Do your cheeks go pink and hot without warning?
Does your neck and chest go blotchy half way through an important meeting?
Have you noticed mini-webs of pink veins on your cheeks and around your nose?
Since starting MIMI Skincare Kits I’ve begun to tell people about my Rosacea. That’s a huge deal to me as I’ve spent nearly twenty years feeling ashamed and embarrassed for having it. I know how it feels to go various shades of pink unexpectedly in public.
I don’t want you to have argue with six GPs or wait ten years for a diagnosis as I did. Here’s my quick-guide to Rosacea and how to manage it.
What is Rosacea?
Rosacea (latin orgin) is a common skin disorder of the face and should be clinically diagnosed by a dermatologist. There are different types, or levels of Rosacea. The first level is when the facial skin goes pink, particularly on the cheeks, chin and nose. This is called flushing or flaring and seems to occur at random times. With a more severe grade, such as Acne Rosacea, facial skin can look pink all of the time and has clusters of pimples that resemble acne.
What it's not
I’d like to clarify that Rosacea is not related to alcoholism. Some alcoholics may have redden skin, but this is not Rosacea. I’d also like to clarify that having Rosacea is not your fault. It’s likely to affect your self-confidence, but don't worry, along with my Love Your Look programme, there are things you can do to boost this.
Causes of Rosacea
Nobody knows what causes Rosacea, but included in the list of possibilities are genes (Celtic, Irish or western European, African or Native American decent); bacteria and mites on the skin that cause inflammation; excessive amounts of yeast on the skin; bacteria in the gut; a supressed immune system.
There are hundreds of possible triggers for Rosacea which include physical triggers (your skincare routine, hormonal, diet, exercise); environmental triggers (sun, hot baths, cold weather, wind, saunas, clothing); and emotional triggers (stress, anxiety- not to mention the anxiety that comes with being at the mercy of the flush that makes us feel uncomfortable, and embarrassed, and when others notice and stare we feel more embarrassed and the flush lasts longer).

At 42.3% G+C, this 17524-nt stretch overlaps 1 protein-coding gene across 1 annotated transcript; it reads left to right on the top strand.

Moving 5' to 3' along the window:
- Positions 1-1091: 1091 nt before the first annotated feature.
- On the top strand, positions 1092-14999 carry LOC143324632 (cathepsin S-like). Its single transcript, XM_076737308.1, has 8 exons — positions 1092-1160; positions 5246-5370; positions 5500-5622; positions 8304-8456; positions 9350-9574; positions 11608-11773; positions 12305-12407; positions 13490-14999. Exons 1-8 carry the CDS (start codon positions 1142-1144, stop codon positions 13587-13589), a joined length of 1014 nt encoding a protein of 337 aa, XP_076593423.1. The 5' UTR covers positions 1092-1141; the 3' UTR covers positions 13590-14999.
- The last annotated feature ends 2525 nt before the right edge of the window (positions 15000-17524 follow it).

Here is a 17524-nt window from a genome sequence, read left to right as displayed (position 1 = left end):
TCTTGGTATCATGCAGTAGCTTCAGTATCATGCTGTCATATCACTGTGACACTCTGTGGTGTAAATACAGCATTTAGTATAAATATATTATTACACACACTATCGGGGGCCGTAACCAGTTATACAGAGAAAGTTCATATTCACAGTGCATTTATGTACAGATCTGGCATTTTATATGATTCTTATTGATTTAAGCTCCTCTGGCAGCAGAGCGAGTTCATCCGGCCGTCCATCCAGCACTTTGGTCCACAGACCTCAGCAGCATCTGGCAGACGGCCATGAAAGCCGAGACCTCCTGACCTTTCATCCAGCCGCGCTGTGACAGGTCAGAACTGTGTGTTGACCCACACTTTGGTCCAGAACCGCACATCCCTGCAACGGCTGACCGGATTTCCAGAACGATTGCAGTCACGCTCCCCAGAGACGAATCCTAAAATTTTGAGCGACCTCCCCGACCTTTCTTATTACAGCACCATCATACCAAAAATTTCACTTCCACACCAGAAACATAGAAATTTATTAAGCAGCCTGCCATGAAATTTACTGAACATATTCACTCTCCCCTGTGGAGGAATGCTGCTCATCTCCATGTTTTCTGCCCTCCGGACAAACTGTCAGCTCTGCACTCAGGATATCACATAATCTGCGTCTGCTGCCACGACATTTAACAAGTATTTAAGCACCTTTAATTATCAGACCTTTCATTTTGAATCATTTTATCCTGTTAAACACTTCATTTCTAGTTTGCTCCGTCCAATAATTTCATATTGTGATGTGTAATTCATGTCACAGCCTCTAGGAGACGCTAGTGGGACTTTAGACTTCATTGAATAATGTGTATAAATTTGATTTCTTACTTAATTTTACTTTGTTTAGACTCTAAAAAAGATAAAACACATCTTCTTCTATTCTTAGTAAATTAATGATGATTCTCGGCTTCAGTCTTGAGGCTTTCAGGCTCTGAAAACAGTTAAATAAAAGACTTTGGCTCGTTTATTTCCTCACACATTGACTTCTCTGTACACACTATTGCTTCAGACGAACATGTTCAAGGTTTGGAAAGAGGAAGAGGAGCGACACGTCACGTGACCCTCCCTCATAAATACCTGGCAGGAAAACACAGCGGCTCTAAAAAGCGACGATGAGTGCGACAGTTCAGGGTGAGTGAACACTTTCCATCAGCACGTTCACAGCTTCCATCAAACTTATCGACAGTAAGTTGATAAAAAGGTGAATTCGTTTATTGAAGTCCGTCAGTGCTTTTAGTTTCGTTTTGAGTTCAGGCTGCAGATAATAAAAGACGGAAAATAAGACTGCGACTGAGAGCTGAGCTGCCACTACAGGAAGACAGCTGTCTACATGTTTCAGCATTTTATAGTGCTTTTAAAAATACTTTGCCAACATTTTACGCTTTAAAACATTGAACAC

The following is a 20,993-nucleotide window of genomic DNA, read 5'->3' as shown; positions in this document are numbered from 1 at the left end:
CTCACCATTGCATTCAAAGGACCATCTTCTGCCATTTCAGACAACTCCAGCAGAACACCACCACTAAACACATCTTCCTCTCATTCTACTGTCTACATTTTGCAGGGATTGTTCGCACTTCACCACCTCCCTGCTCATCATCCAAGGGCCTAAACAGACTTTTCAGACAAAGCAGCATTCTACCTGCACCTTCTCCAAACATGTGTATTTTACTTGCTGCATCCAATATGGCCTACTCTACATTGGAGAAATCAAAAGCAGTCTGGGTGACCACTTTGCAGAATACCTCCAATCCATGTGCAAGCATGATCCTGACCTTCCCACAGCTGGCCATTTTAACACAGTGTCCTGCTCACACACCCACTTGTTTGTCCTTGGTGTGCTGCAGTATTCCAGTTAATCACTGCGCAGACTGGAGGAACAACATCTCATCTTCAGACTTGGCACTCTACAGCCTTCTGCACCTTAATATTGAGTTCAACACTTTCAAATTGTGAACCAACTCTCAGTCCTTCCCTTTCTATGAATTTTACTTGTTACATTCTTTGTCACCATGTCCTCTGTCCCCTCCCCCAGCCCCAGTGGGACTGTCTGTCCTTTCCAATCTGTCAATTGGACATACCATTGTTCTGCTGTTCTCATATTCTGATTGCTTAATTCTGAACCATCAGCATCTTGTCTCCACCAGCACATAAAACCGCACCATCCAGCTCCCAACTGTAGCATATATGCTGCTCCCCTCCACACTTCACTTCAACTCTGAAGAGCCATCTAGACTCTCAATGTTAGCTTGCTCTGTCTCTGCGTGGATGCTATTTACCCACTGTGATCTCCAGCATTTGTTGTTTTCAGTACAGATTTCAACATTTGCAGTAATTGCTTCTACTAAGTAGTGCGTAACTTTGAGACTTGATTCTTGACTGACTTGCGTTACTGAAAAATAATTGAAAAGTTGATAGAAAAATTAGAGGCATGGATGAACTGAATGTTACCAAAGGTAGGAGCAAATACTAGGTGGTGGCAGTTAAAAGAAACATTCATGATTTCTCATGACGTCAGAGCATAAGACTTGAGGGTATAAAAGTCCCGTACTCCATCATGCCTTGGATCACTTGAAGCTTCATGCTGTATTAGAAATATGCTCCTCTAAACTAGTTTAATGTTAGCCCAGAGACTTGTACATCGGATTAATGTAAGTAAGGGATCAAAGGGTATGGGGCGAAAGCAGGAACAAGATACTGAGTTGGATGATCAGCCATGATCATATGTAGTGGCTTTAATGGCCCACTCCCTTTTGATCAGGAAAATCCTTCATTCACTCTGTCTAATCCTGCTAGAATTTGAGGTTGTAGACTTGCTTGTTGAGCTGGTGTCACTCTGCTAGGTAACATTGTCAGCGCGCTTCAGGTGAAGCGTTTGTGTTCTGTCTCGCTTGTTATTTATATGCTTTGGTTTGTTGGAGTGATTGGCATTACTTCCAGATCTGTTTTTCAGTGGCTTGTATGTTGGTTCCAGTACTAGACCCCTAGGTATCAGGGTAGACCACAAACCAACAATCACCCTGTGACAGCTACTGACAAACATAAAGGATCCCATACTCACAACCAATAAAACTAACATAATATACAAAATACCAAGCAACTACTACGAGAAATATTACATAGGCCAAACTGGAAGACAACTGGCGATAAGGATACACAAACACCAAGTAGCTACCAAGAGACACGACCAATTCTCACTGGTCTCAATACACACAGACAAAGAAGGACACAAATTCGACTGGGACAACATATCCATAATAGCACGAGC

There’s no cure for Rosacea. Once you’ve been diagnosed by a dermatologist they’ll prescribe various bacteria-killing topical creams, or even beta-blockers that reduce your heart-rate (which can reduce flushing frequency). You can spend a fortune on laser treatment that helps reduce the appearance of visible blood vessels but no matter how big your budget, Rosacea doesn’t just disappear.
I recommend my 3-step approach to managing Rosacea: look after your skin, your body and your mind. This has changed my life. Getting to know your skin, and understanding what triggers it reacts to, can help you reduce flushing. Reducing flushing reduces your dances of having dilated veins (visible pink lines). By also monitoring your diet, and managing your mindset (stress levels can exacerbate skin conditions) you'll be able to find solutes that work for you.
Good for Your Skin
Your Rosacea is as individual as you are. Use these tips as a guide to learning what’s good for your skin.
Avoid these 11 everyday skincare mistakes
Good for Your Body
As I mentioned above, Rosacea triggers can be physical, environmental and, or, emotional. The list for food triggers alone is enough to make you want to fast (caffeine, alcohol, spicy foods, wheat, barley, gluten, mature cheese). It’s impossible to avoid everything, but you can try monitoring what you eat and watch for any changes in your skin. Think of your skin as a physical representation of your immune system. Cut out anything that irritates your bowel as this will be evident on your skin. Be sure to tuck into a range of fruit and steamed veg, drink plenty of water, and get a variety of omegas from oily fish, nuts and seeds.
Exercising with Rosacea can exacerbate the symptoms, as blood rushes to the surface of the skin. (I once tried Bikram Yoga but my face turned to a corned beef shade of purple and stayed that colour for three days.) High resistance training and swimming can be better because your heart rate increases slowly and steadily.
Good for Your Mind
Your mindset is important. Of course I'd say this, I'm a Psychologist. And it's true. When was the last time you just sat still and breathed? We’re all doing three things at once all of the time. That’s life. But rushing around increases the heart rate, which causes flushing. Being stressed puts pressure on the immune system, which causes sensitivity and inflammation in the skin. So, try to plan your day so that you don’t need to hurry so much (you’ll probably become more productive). You could try daily meditation practice that can help you feel calmer and less stressed, and promotes a stronger immune system. For this reason, meditation can also help to improve chronic skin conditions.
It may take you a while to identify all of your Rosacea triggers, and to find out what skincare products work for you. But once you know, you’ll feel much more in control of your Rosacea, and as a consequence much more self-confident.
Get my full, in-depth article on Rosacea, by emailing me firstname.lastname@example.org.
Be good to yourself!
Jess Baker is the founder of MIMI Skincare Kits, a Chartered Psychologist and an Associate Fellow of the British Psychological Society. She draws on her personal experience of having a skin condition, and on evidence from the fields of psychology and neuroscience to help women feel great about how they look. Jess' 8-week online programme Love Your Look is free, read more about it and sign up here.